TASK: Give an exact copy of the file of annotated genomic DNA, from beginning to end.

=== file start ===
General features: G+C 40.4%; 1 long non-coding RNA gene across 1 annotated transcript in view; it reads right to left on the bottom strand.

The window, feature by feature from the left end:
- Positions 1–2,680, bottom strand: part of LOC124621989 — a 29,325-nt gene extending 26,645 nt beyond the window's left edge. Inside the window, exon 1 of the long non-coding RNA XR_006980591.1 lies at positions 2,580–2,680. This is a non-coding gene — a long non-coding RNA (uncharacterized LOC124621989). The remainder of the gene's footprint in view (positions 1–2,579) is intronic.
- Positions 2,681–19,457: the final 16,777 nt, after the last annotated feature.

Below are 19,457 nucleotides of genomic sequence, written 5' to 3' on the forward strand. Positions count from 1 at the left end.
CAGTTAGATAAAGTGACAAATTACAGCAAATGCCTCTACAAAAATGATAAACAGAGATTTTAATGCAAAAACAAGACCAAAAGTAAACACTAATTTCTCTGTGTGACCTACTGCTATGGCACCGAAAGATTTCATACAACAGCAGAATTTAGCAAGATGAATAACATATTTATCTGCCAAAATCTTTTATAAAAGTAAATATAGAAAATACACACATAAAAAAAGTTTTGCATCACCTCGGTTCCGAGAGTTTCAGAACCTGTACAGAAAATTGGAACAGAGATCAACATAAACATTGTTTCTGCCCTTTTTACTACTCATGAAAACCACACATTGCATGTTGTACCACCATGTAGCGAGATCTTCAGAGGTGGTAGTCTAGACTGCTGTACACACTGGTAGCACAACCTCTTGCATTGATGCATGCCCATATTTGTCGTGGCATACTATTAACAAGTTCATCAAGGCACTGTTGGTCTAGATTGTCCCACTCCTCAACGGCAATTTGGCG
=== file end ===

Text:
General features: G+C 40.4%; 1 long non-coding RNA gene across 1 annotated transcript in view; it reads right to left on the bottom strand.

The window, feature by feature from the left end:
- Positions 1–2,680, bottom strand: part of LOC124621989 — a 29,325-nt gene extending 26,645 nt beyond the window's left edge. Inside the window, exon 1 of the long non-coding RNA XR_006980591.1 lies at positions 2,580–2,680. This is a non-coding gene — a long non-coding RNA (uncharacterized LOC124621989). The remainder of the gene's footprint in view (positions 1–2,579) is intronic.
- Positions 2,681–19,457: the final 16,777 nt, after the last annotated feature.

Below are 19,457 nucleotides of genomic sequence, written 5' to 3' on the forward strand. Positions count from 1 at the left end.
CAGTTAGATAAAGTGACAAATTACAGCAAATGCCTCTACAAAAATGATAAACAGAGATTTTAATGCAAAAACAAGACCAAAAGTAAACACTAATTTCTCTGTGTGACCTACTGCTATGGCACCGAAAGATTTCATACAACAGCAGAATTTAGCAAGATGAATAACATATTTATCTGCCAAAATCTTTTATAAAAGTAAATATAGAAAATACACACATAAAAAAAGTTTTGCATCACCTCGGTTCCGAGAGTTTCAGAACCTGTACAGAAAATTGGAACAGAGATCAACATAAACATTGTTTCTGCCCTTTTTACTACTCATGAAAACCACACATTGCATGTTGTACCACCATGTAGCGAGATCTTCAGAGGTGGTAGTCTAGACTGCTGTACACACTGGTAGCACAACCTCTTGCATTGATGCATGCCCATATTTGTCGTGGCATACTATTAACAAGTTCATCAAGGCACTGTTGGTCTAGATTGTCCCACTCCTCAACGGCAATTTGGCG